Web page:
The problem with Resident Evil isn’t that everybody dies, it’s that nobody ever stays dead. The series has never treated mortality with any kind of permanence. In the first few games, which were fairly traditional zombie stories, that was fine. It was mostly the point. But throughout many, often ill-advised sequels, Capcom started to apply the same logic to their major characters and plot beats. Albert Wesker has been the recurring series villain for 20 years, and he was killed in the first game.
The reason for Wesker’s implausible resilience is the T-Virus – a zombie-brewing superweapon that is also responsible for all of Resident Evil’s other unanswerable narrative quandaries. Sometimes they call it the G-Virus, or the C-Virus, and sometimes it’s a parasite called Las Plagas, but functionally it’s always the same thing: Bottled contrivance. Whatever you need, story-wise, the T/G/C-Virus Parasite can provide it. Monster outbreaks in Midwestern America, rural Spain, Africa? Done. Games set on luxury cruise liners and multicar locomotives? No problem. Villains and supporting characters dying grisly but ultimately unimportant deaths? Easy. Everything that has ever happened in a Resident Evil game can be explained by this, insofar as anything that has ever happened in a Resident Evil game can be explained at all.
Continue reading Review – Resident Evil VII
Video games sure are weird. I mean, only in this bonkers industry could something like Dying Light even exist. It is, for all intents and purposes, the sequel to 2011’s Dead Island in all but name: it’s developed by the same team, it has the same kind of zombies, it has the same pseudo-RPG first-person gameplay, and it even has the same ridiculously stupid weapon degradation mechanic. It isn’t Dead Island 2, though, because that’s being developed by Yager (those’re the guys who made the excellent Spec Ops: The Line) and will be released later this year. So I hope for the sake of both games that they’re not as similar in reality as they look to be on paper, because otherwise the most oversaturated genre in media today will be further saturated by two versions of the exact same game.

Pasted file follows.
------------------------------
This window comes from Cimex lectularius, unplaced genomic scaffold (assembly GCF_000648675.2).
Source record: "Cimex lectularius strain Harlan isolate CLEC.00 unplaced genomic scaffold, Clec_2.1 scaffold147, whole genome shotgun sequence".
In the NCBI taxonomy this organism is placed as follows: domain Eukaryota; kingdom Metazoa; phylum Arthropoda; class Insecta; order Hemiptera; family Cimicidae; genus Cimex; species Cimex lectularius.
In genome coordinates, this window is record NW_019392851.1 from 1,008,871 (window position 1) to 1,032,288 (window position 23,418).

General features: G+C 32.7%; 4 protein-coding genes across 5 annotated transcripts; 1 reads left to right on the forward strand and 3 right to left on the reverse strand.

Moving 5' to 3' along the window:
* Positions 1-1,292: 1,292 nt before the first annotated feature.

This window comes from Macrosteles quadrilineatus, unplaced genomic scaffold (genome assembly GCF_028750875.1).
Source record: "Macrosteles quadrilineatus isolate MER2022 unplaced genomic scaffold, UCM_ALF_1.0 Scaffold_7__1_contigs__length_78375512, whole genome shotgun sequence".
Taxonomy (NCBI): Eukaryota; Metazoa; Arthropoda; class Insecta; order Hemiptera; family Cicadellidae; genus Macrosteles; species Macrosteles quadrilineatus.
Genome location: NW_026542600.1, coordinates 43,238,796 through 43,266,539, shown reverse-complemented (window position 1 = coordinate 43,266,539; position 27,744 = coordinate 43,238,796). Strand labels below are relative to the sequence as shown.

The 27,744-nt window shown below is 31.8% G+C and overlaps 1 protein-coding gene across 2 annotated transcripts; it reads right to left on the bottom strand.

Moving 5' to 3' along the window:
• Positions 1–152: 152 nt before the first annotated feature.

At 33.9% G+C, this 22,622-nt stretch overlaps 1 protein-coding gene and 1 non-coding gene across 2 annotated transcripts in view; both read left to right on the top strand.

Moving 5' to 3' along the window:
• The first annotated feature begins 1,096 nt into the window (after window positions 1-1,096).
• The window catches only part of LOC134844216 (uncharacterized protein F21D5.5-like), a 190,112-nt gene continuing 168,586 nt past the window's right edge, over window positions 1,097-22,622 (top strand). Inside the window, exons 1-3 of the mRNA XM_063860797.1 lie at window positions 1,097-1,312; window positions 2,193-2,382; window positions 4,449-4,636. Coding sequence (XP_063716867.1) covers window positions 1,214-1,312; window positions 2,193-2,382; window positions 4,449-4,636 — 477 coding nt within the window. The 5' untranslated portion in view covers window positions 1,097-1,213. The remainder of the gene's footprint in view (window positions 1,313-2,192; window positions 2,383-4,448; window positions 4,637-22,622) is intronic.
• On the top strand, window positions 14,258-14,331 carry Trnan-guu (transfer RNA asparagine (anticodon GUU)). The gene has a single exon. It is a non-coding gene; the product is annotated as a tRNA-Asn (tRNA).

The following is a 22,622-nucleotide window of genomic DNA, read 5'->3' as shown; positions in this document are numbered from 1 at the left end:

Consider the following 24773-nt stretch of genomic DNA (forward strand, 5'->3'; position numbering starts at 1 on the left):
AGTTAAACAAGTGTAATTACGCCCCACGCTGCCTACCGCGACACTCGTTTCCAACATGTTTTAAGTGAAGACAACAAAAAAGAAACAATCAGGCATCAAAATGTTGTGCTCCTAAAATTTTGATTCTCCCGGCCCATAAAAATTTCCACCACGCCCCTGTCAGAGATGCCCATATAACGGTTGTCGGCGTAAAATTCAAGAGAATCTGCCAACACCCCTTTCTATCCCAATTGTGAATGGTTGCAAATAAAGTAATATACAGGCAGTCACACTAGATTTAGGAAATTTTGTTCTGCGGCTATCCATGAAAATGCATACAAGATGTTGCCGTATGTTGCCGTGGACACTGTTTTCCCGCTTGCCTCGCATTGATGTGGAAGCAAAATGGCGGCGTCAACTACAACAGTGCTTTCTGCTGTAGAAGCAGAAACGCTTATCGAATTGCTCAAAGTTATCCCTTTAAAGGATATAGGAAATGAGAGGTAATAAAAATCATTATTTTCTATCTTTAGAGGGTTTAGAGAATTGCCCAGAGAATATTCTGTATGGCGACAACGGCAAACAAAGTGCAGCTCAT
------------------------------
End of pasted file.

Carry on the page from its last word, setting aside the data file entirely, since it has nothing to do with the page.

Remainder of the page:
Still, Dying Light does indeed exist, so as a fun little exercise let’s try talking about it without mentioning Dead Island every couple of minutes.
Continue reading Review – Dying Light
Ah, Corvo Attano. I remember our first meeting like it was yesterday. He was returning home; to the bubonic city of Dunwall, and to the side of its Empress and her daughter, Emily, whose lives it was his job to protect. I remember my first few tentative steps in his boots, how his head bobbed as I steered him along. I remember the Royal Spymaster, peering down at me from atop his beaky nose, and I remember thinking how suspicious he was. Had nobody else noticed? I remember the Empress, how she seemed exactly halfway between cartoon and live-action. I remember the first of the hooded assassins teleporting into frame. Were they wearing… gas masks? No time to ponder. There was suddenly a sword in my right hand and a gun in my left, but I had no idea how to swing one or fire the other, and before I knew it the Empress was dead and Emily was gone. I remember the Spymaster’s nose bobbing back onscreen, and wondering, again, how nobody knew this guy was bad news. He promptly accused Corvo of murdering the Empress. Betrayal, I thought. Dishonour. Oh, of course. The last thing I remember is the hilt of a sword rushing towards Corvo’s face, and then nothing at all.
Corvo is the hero of Dishonored, Arkane Studios’ first-person, semi-open-world assassination game. He doesn’t speak and we never see his face, but we know he’s the hero because there’s a camera in his head and he wears a mask that looks like half a clockwork skull. Dishonored loves that mask. It adorns the box art and the title screen and the installation thumbnail. There’s even a loving, extended animation of it being removed and replaced between missions. Most people, quite justifiably I think, don’t remember Corvo. Why would they? But they remember that mask.
Continue reading Review – Dishonored